Our Dean of Scholastic Chess Reflects on Summer and Beyond

Awonder giving a simul to kick off the U.S. Open, Photo Henk Prinsloo
As I sit at home thinking about all of the activities that took place at the 2018 US Open in Middleton, Wisconsin, I “Awonder” if it was skill or luck.  Thank you to Awonder Liang for playing in the 2013 Barber Tournament of K-8 Champions as a young person.  This year he became a Grandmaster, won the US Junior Championship title for the second time, and presented a simultaneous exhibition for participants in the Denker, Barber and National Girls' Tournaments.  His simul was part of the opening activities of the 2018 US Open.
Two-time U.S. Junior Champion Awonder Liang
The Dean of Scholastic Chess, Dewain Barber, with US Chess Board member (president at the time), Mike Hoffpauir, Photo Henk Prinsloo
The story really began back in 1984 with a phone call that changed my life.  We all will have these moments, but I could not have imagined back then all that would happen.  I received a call from GM Arnold Denker, who was later to be named the Dean of American Chess.  GM Denker simply said to me, “I want to do something for the kids.” At first, I thought he was going to donate his time to do a simultaneous exhibition or volunteer to pass out trophies at one of the Nationals. But as it turned out, he wanted to do a whole lot more than I expected. He provided an idea or two suggesting an event that brought together every state high school champion.  The question was how to select deserving players who would want to travel to this event. Would it be the highest rated player who qualified? Would it be based on age or something else? As it turned out, we agreed to invite the champion from the high school tournament of each state to play. But, when? Since I was acquainted with the scholastic schedule, I knew that many of the months that might be considered would be out. Fall was the start of the school year, winter would present problems with travel, and spring was devoted to competing in state events and the Scholastic Nationals. The end result was a decision by both of us that summer would work best. But, where? There were few scholastic events available during the summer because most families were on vacation. This would mean starting a new event with no support. Arnold suggested the US Open as a possible site. He had been US Champion and had played in the US Open for many years so it seemed a possibility. The US Open was a very prestigious event with many strong players at all levels and ages wanting to compete so the fundamental question was, “Would the US Chess Federation accept a bunch of high school kids playing at their event?” Maybe yes, maybe no. Because GM Denker was well known to the adult chess community and the Delegates, he created a motion that I co-sponsored and the delegates agreed by acclimation after he said the words, “This is good for chess.”  This action created what is today known as the GM Arnold Denker Tournament of High School Champions.
Dewain Barber with GM Alex Fishbein, Photo Henk Prinsloo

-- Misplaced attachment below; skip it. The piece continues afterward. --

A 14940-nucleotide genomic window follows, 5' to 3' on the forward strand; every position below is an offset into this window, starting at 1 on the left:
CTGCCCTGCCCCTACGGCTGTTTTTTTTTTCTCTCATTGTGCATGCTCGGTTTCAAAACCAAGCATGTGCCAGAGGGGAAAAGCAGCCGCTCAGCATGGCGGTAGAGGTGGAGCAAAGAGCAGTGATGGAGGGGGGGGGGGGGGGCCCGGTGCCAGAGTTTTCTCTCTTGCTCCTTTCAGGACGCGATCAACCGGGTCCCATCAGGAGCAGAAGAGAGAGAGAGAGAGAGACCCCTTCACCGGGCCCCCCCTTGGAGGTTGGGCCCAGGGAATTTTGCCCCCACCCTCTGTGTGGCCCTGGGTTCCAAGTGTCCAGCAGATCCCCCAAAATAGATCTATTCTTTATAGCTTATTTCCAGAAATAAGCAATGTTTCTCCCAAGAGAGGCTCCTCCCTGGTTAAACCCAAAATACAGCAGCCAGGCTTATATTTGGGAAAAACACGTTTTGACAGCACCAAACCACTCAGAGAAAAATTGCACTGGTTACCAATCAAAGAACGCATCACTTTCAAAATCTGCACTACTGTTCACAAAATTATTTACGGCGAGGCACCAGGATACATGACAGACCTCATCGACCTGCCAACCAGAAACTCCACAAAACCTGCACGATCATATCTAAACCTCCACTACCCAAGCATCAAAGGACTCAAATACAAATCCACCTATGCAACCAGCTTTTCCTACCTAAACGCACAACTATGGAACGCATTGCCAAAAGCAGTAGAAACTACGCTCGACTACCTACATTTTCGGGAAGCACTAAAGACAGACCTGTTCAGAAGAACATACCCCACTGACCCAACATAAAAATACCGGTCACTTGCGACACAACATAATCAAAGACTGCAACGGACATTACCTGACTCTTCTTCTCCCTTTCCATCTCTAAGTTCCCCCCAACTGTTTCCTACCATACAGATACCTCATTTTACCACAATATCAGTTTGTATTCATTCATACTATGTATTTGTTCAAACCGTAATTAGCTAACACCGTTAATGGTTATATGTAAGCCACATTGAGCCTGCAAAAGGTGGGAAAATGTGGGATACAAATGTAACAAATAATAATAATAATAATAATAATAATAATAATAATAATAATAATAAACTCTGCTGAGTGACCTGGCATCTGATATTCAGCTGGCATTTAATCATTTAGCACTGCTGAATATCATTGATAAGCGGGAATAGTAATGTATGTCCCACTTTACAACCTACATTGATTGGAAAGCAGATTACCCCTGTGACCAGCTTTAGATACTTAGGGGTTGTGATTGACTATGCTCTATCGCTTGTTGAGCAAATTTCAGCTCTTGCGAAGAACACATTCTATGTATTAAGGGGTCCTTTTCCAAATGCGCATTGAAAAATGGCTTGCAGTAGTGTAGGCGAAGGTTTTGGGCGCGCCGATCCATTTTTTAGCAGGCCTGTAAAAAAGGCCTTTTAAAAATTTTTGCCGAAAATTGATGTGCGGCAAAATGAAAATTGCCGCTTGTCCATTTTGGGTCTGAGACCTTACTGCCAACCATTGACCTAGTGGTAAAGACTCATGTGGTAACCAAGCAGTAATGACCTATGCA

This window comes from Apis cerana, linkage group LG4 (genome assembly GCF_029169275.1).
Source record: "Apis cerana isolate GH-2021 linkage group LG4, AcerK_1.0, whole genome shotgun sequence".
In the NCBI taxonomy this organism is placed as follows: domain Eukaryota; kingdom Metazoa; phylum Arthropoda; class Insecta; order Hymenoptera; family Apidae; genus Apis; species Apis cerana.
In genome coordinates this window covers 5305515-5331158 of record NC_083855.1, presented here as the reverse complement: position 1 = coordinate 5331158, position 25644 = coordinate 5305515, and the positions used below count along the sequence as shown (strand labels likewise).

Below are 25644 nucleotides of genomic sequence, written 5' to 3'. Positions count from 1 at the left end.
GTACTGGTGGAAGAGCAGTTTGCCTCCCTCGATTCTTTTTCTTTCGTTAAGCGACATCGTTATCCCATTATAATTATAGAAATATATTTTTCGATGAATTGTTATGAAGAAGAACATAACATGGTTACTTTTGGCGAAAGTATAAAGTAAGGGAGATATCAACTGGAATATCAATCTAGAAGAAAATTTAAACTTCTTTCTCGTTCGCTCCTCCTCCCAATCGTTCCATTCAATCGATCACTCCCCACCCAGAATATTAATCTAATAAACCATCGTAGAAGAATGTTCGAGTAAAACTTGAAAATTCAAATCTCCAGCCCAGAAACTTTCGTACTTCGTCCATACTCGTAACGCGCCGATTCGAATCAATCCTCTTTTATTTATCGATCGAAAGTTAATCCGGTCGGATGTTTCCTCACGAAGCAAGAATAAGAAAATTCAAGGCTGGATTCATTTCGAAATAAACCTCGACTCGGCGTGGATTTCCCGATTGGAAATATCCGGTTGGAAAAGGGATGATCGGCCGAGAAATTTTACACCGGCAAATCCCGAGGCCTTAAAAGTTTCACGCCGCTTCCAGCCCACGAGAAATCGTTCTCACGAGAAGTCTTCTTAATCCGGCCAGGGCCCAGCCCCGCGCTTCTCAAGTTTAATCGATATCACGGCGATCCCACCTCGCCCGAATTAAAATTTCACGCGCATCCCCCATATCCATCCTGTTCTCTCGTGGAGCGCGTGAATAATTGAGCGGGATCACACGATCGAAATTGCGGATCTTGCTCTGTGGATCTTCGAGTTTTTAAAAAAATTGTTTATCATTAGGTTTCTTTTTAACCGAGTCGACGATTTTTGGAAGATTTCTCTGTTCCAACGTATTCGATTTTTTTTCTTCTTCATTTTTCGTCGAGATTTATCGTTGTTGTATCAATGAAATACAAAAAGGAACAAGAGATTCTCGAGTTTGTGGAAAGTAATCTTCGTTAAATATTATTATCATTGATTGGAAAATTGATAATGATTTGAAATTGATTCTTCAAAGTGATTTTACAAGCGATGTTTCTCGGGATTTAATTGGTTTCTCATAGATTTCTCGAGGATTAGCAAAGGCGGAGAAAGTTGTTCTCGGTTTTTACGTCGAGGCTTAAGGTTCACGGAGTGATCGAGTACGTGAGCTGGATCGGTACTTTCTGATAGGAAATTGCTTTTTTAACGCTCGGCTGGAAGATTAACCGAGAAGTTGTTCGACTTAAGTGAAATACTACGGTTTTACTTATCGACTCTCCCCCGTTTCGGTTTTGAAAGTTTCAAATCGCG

This event has hosted 1,011 high school players, fourteen of which have gone on to become Grandmasters.  One of those GMs was Alex Fishbein who won the first Denker event in 1985.  What is unusual is that this year he played in the first National Senior Tournament of Champions in which he tied for first.  In addition, Alex’s son, Mitch played in this year’s Denker!  The Denker Legacy is alive and well. Four events have followed this initial Invitational offering:  GM Polgar Girls, Dewain Barber Tournament of K-8 Champions, National Girls Tournament of Champions and the National Senior Tournament of Champions.  It has been quite a story over these last 34 years.  I have been pleased to have been a part of this Legacy with the sponsorship of the US Chess Federation.  I would also like to thank the US Chess Trust for their support. The future is very bright for Scholastic Chess.  We are all poised, youth and adult, to fulfill the mandate given to us by the Delegates of US Chess when they revised the mission of our Federation to focus on education of both youth and adults. To carry out the change in the mission mandated by the delegates, in the words of our Executive Board president, Allen Priest, “We have a legal and moral responsibility to change.”  This movement of change to an educational organization for all ages started in 2008 with the delegates' mission restatement.  It continued with the filing of revised Articles of Incorporation in 2009.  And the IRS recognized the change by granted US Chess 501(c)3 status in 2014, retroactive to 2009. To further support this change, all we have to do is look at what Allen saw when he visited the US Chess Championship in St. Louis this year.  He stated, “This is a very American Event with merit and opportunity for American participants who represent a diversity from around the world.  We are an American institution.  Just visit one of our National events and you can see who we really are.” I have no problem embracing this future.  As a retired school teacher with 30 years of experience, I had the pleasure of hosting a chess club at my school.  During one of those years we had been planning to attend the US Chess National Junior High Championship when I received a note from the office to see the principal.  I stopped by his office and was informed the trip was off.  I was shocked to learn the reason why:  The US Supreme Court had ruled that all public schools could not have events that were not “curriculum-based”.  I then went into the Curriculum of the California Common Core State Standards and located 14 statements that supported what chess teaches.  I presented the information to the school board of my district and our chess club was designated a “curriculum-based” chess club, the first in California to be given that designation.  We were then able to take our trip.  Chess can be an important educational component if we demonstrate the wisdom of that direction. In their Mission Statement one of the core values of US Chess is “Education. Chess is an educational tool aiding in the learning of planning, cause and effect relationships, pattern recognition, and research, all key skills for success in STEM (Science, Technology, Engineering, Mathematics).” Another area of concern is the development of a strong Scholarship Program for Youth.  President Priest said, “We now have in place a program that can support scholarships that are earned by scholastic players.”  I look forward to working to assist with this goal.  I hope that many colleges/universities continue to support scholarships for our chess youth.  In addition, we need to seek out donors who clearly see that by donating to the US Chess Scholarship Program, we will be using these funds to support this goal.  These funds will be separated and maintained for the future. I would like to thank the Executive Board and Delegates of the US Chess Federation for honoring me with the title: "Dean of Scholastic Chess". I will continue to work with everyone to promote scholastic chess. Dewain Barber is our new US Chess Dean of Scholastic Chess, and the founder of the Barber tournament of K-8 Champions. Find more his writing at barberchess.com. He is the recipient of many awards, including Recognition in 1995 for his 20 years of service to Scholastic Chess by the Southern California Chess Federation Board, 2000 Teacher of the Year, Buena Park School District, 2000 US Chess Scholastic Service Award, 2002 US Chess Special Services Award, 2008 U.S. Chess Trust Harold Dondis Award, 2010 US Chess Meritorious Service Award, 2014 City of Fullerton, CA 40 Year Achievement Award for Morrison Scholastic Chess Tournament, 2016 US Chess Distinguished Service Award for Lifetime of Dedication to Chess and 2018 US Chess GM Koltanowski Gold Medal for exceptional support to chess.  Also find Dewain Barber's article on remembering our heroes on 9/11.